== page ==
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Home Columns Sen. Aquilino Q. Pimentel, Jr. Senator Trillanes Still Entitled to His Rights Despite Supreme Court Ruling
Senator Trillanes Still Entitled to His Rights Despite Supreme Court Ruling PDF Print E-mail
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Columns - This Week With Nene Pimentel
Thursday, 31 July 2008 22:36

Senate Minority Leader Aquilino Q. Pimentel, Jr. (PDP-Laban) today said Senator Antonio Trillanes IV is still entitled to the rights that are legally allowable to him – as a citizen and as an elected senator – despite a recent Supreme Court decision rejecting his petition to be allowed to perform his legislative functions.

 

Senator Pimentel disputed the interpretation made by some administration senators that Mr. Trillanes may now be considered a “non-member” of the Senate as a consequence of the SC ruling.

 

He cautioned his colleagues against making any premature judgment or biased opinion on the status of Mr. Trillanes insofar as his membership in the Senate is concerned since the criminal charges against him are still being heard by the courts.

 

“Senator Trillanes is not yet convicted. Therefore, the presumption of innocence that is found in the Constitution applies to him,” the minority leader said.

 

“That being the case, all the rights that are legally allowable to him must not be curtailed, unless they would probably entail a security (threat) to the State in the exercise of those rights.”

 

In its ruling, the high tribunal held that Mr. Trillanes’ petition to be allowed to attend the plenary sessions and committee hearings of the Senate could not be granted because to so would render him a free man.

 

Senator Pimentel noted that the Supreme Court upheld the decision of a Makati Regional Trial Court ruling, which denied Mr. Trillanes’ permission to attend Senate sessions and hearings. The RTC ruling relied on the SC decision on the case of Romeo Jalosjos, then a congressman from Zamboanga del Norte. Mr. Jalosjos filed a petition to be allowed to attend the sessions and hearings of the House of Representatives after he had been convicted of rape. “Being convicted and being a detention prisoner are two different things,” Mr. Pimentel said.

In his petition, Senator Trillanes argued that his election to the Senate by 11-million votes has virtually erased the political offenses with which he is charged.

 

He was supported in his petition by the Senate through a resolution that it approved shortly after the 14th Congress convened in July, 2007.

 

Senator Pimentel noted that the Supreme Court upheld the decision of a Makati Regional Trial Court ruling, which denied Mr. Trillanes’ request for permission to attend Senate sessions and hearings. The RTC ruling relied on the SC decision on the case of Romeo Jalosjos, then a congressman from Zamboanga del Norte who was convicted for rape.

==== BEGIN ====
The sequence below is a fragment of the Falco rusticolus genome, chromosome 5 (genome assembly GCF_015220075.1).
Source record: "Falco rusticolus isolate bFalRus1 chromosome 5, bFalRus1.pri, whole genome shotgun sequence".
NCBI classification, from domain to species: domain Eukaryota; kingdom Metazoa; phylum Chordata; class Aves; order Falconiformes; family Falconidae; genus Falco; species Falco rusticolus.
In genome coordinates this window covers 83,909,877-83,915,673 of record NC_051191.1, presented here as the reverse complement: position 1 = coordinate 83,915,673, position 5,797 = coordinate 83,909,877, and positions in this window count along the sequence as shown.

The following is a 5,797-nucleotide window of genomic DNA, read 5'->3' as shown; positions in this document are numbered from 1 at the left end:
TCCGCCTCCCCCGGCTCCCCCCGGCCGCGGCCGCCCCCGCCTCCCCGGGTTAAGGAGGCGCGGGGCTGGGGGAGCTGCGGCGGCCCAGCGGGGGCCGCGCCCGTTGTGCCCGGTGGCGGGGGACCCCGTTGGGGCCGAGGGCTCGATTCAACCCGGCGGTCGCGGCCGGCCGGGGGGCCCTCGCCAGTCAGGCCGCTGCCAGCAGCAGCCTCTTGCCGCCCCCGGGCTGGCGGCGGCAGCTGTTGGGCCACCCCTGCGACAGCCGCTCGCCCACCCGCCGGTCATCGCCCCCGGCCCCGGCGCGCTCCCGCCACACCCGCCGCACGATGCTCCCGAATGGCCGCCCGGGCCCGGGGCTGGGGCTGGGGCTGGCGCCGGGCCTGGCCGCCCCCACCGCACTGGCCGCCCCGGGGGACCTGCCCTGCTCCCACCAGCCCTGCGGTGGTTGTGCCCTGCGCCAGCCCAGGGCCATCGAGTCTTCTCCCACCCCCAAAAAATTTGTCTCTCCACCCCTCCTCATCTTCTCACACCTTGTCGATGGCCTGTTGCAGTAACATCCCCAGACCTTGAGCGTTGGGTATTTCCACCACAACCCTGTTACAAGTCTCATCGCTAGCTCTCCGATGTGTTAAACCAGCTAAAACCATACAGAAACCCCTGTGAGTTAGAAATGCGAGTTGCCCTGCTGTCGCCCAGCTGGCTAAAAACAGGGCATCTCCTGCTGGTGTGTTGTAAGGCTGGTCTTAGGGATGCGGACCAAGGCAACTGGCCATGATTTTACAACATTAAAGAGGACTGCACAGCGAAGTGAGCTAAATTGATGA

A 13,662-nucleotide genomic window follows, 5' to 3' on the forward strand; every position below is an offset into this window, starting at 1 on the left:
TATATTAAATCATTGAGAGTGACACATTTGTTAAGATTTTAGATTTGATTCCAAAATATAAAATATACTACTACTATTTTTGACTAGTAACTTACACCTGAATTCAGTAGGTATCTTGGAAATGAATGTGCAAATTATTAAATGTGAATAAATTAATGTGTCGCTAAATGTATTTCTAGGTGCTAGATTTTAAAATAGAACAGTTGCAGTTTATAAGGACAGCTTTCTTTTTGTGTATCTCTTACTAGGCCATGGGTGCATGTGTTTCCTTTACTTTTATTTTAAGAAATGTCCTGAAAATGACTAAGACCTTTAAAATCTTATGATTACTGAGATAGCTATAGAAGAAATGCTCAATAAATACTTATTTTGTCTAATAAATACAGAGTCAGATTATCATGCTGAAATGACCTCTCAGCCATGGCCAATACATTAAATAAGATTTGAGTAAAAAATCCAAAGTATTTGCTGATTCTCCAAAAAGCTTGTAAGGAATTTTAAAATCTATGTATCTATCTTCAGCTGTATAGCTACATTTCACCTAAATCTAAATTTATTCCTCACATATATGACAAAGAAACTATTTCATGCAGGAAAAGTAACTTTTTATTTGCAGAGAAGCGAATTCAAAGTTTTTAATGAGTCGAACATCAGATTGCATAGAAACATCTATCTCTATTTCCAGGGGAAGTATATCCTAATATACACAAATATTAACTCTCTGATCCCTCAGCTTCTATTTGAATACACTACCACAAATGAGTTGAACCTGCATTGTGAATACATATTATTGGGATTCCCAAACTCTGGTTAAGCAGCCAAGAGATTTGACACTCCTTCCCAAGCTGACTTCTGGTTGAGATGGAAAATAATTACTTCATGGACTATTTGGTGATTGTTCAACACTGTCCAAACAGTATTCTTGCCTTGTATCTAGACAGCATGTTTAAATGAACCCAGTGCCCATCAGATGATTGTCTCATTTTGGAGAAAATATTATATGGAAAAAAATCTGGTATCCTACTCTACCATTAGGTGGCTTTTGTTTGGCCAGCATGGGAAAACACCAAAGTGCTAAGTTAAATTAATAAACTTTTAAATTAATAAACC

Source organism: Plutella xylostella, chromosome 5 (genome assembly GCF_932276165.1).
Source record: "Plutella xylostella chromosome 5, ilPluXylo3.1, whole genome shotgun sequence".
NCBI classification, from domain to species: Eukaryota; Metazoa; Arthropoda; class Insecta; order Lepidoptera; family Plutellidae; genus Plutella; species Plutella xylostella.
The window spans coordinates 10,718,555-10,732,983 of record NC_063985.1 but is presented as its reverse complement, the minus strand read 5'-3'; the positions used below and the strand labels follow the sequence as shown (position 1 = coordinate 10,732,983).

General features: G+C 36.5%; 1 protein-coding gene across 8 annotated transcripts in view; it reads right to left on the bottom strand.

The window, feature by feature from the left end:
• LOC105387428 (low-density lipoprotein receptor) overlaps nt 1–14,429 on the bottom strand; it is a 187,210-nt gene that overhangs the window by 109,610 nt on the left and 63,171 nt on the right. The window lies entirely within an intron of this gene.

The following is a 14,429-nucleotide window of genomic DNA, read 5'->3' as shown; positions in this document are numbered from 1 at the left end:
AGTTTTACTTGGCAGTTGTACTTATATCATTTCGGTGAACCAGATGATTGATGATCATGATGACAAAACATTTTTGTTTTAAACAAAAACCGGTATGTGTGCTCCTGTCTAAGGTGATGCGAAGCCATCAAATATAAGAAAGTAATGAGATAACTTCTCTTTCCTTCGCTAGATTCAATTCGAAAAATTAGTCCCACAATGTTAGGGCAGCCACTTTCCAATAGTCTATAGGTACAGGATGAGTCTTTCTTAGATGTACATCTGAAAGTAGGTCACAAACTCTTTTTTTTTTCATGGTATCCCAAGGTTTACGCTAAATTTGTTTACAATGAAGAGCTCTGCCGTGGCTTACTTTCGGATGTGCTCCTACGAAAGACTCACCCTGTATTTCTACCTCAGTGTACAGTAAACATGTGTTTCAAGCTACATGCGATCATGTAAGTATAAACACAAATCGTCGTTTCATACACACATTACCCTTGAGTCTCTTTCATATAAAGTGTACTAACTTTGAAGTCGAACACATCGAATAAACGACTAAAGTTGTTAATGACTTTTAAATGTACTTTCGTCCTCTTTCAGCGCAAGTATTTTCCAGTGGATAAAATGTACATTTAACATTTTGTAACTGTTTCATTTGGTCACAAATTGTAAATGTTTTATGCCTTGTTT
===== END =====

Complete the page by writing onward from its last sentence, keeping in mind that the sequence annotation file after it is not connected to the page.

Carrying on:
The senator from Mindanao disputed that the Jalosjos case had anything relevant to the Trillanes case. He pointed out that Mr. Jalosjos filed a petition to be allowed to attend the sessions and hearings of the House of Representatives after he had been convicted of the sexual offense.

 

“Being convicted and being a detention prisoner are two different things. In the case of Mr. Jalosjos, he was found guilty beyond reasonable doubt and therefore, all the consequences of that finding of guilt must necessarily apply to him, including being deprived of his usual pursuits in life, including his being a member of the House of Representatives,” Senator Pimentel said.

 

He made the statement in response to a move of Sen. Joker Arroyo for the Senate to look into the consequence of the SC ruling on the Trillanes’ membership in the Senate.

 

Mr. Pimentel reported that the Inter-Parliamentary Union’s five-man Committee on the Human Rights of Parliamentarians (IPU-CHRP), of which he is a member, has started looking into the Trillanes case.

Senator Pimentel said it is important that the side of Mr. Trillanes be heard on this issue.

 

Earlier, Senator Pimentel reported that the Inter-Parliamentary Union’s five-man Committee on the Human Rights of Parliamentarians (IPU-CHRP), of which he is a member, has started looking into the Trillanes case.

 

The committee took up the case during its session last month in response to a complaint filed by Senators Panfilo Lacson and Jamby Madrigal on the continued detention of Mr. Trillanes and his inability to discharge his legislative duties.

 

Senator Pimentel, however, said that he inhibited himself from the Trillanes case in accordance with the rules of the IPU-CHRP. # # #

 



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Last Updated on Thursday, 31 July 2008 23:04
 

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